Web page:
'It is stressful because bills must be paid': future unclear for small businesses as Covid-19 cases rise
With more than 100 confirmed cases of Covid-19 in SA on Wednesday, many people have taken a decision to work from home indefinitely — leaving the future for small businesses bleak.
Jacob Ndoro, a Johannesburg street vendor, hopes the pandemic can be contained soon or else his family could go hungry.
Ndoro, who is based in Parktown, relies on office workers to visit his mini tuck shop to buy fruit, cigarettes and snacks.
With the outbreak, he has seen a decrease in customers, which affects his total earnings.
“I am running at a loss now because I had stocked up, but since Monday people coming in are fewer,” he said. This follows President Cyril Ramaphosa's declaration of special measures to combat the spread of coronavirus on Sunday night.
Ndoro said if more people decided to work from home, he would be forced to close down.
Asked what he planned to do, he responded: “For now, I don’t have any plan, this came as a surprise.”
With more than three people financially dependent on him, Ndoro said, he could be forced to approach his bank and withdraw his savings. After this, he would have no savings and no means to make a living.
David Sibanyoni, a scholar transport driver based in Pretoria, could find himself in the same predicament. This as the government ordered the closure of schools across the country for four weeks, as part of the drastic measures to contain the virus.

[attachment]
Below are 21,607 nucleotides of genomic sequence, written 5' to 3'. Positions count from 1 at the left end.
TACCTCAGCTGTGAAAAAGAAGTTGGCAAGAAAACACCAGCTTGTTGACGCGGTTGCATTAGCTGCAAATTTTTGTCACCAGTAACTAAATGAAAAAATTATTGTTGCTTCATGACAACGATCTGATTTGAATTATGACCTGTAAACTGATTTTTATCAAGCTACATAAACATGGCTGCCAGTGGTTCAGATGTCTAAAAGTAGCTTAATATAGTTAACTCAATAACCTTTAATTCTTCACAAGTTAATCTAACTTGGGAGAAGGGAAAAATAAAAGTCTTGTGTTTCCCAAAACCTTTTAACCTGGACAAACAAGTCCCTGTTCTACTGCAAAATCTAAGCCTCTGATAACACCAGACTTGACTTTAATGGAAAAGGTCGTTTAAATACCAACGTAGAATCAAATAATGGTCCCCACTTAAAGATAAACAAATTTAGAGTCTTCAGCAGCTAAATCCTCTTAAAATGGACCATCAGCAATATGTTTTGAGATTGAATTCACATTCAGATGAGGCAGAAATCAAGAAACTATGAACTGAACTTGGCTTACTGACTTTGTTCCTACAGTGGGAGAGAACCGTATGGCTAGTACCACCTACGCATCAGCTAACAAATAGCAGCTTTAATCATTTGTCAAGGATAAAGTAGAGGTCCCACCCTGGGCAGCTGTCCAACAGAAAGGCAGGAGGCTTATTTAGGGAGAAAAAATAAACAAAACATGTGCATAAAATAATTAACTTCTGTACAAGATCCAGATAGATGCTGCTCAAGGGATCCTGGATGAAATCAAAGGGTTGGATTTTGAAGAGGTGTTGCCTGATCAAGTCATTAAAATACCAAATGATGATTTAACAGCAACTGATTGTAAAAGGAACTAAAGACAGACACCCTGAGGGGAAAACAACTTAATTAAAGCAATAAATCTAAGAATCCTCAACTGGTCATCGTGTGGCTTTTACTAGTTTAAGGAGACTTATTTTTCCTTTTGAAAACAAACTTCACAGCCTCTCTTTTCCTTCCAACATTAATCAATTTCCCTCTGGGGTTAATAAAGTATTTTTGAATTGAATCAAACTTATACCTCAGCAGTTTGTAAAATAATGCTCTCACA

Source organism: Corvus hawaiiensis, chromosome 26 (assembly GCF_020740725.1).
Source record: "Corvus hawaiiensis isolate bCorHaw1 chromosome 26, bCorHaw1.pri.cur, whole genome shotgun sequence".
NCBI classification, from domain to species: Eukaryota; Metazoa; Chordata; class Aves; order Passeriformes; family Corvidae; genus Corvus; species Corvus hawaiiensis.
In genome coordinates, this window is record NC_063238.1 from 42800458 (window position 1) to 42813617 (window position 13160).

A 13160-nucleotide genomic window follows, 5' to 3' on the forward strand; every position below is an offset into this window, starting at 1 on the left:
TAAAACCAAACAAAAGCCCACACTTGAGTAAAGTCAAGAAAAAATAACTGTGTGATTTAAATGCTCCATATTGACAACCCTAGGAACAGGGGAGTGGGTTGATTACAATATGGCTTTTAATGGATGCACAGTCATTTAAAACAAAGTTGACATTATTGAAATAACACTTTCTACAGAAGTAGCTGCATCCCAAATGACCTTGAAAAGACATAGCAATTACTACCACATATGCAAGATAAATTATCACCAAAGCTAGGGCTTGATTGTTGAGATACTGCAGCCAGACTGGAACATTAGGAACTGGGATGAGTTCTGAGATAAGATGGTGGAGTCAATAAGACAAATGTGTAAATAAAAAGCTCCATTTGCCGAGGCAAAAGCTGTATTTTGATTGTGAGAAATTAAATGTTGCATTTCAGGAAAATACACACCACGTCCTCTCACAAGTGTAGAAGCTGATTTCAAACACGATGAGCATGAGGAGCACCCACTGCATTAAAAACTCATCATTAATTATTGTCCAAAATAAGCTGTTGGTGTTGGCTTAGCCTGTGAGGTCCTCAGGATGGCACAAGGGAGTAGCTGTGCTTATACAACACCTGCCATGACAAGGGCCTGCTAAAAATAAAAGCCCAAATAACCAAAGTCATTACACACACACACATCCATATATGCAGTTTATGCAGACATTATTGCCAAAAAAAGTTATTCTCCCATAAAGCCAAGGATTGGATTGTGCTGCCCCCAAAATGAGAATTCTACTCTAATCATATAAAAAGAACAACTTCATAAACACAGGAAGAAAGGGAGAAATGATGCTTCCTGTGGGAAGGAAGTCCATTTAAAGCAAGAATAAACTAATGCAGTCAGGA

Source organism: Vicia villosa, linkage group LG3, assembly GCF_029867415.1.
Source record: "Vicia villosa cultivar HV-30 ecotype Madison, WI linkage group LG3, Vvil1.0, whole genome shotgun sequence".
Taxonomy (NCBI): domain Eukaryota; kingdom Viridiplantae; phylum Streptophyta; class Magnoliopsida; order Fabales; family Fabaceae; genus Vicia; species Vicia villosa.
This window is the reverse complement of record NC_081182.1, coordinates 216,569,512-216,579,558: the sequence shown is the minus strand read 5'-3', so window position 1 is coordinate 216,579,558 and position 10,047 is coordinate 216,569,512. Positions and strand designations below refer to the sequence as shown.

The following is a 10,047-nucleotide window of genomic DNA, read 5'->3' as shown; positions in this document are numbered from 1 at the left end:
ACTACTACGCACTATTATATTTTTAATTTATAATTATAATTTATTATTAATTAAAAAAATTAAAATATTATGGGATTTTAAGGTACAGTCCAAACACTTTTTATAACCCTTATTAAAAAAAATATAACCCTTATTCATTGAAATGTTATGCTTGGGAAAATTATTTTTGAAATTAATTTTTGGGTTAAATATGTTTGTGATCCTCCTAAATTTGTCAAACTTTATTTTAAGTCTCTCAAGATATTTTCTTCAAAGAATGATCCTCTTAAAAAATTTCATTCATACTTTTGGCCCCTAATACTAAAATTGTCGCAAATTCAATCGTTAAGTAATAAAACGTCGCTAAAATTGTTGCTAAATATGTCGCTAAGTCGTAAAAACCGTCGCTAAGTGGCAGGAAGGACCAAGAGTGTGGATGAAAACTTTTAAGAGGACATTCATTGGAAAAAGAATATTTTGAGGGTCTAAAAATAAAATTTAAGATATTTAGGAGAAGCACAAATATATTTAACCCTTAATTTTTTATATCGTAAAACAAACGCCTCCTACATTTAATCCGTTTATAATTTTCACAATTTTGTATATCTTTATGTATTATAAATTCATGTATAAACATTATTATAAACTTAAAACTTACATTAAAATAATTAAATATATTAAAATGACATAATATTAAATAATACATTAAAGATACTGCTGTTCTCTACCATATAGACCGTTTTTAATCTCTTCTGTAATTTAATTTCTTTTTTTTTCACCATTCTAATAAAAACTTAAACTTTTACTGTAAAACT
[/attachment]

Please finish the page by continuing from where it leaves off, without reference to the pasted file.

Sibanyoni fears he won't have enough money to pay his vehicle instalment and put food on the table, as pupils will be away for a month and possibly more.
“Parents are different, some have told me that they won’t be able to pay me, some are quiet and it is stressful because I must pay bills ... ”
Like Ndoro, Sibanyoni is uncertain about his next move.
“I don’t know how long this thing will go on for, but I have to start thinking ... ” he added.
If push came to shove, Sibanyoni said, he might have to sell his vehicle and buy another he could use as in an e-hailing service.
A creche co-owner in Soweto who asked not to be named said she was uncertain if she would lose any income because of a contract signed with parents.
“This thing is a crisis for everyone but that does not mean parents must not pay their dues. With us they signed a 12-month contract, meaning they have to pay no matter what,” she said.
She said some parents had expressed concern at the fairness of the contract, but nothing could be done.
“We all did not plan for this but our teachers must get paid like everybody else, and electricity and water also must be paid,” she added.
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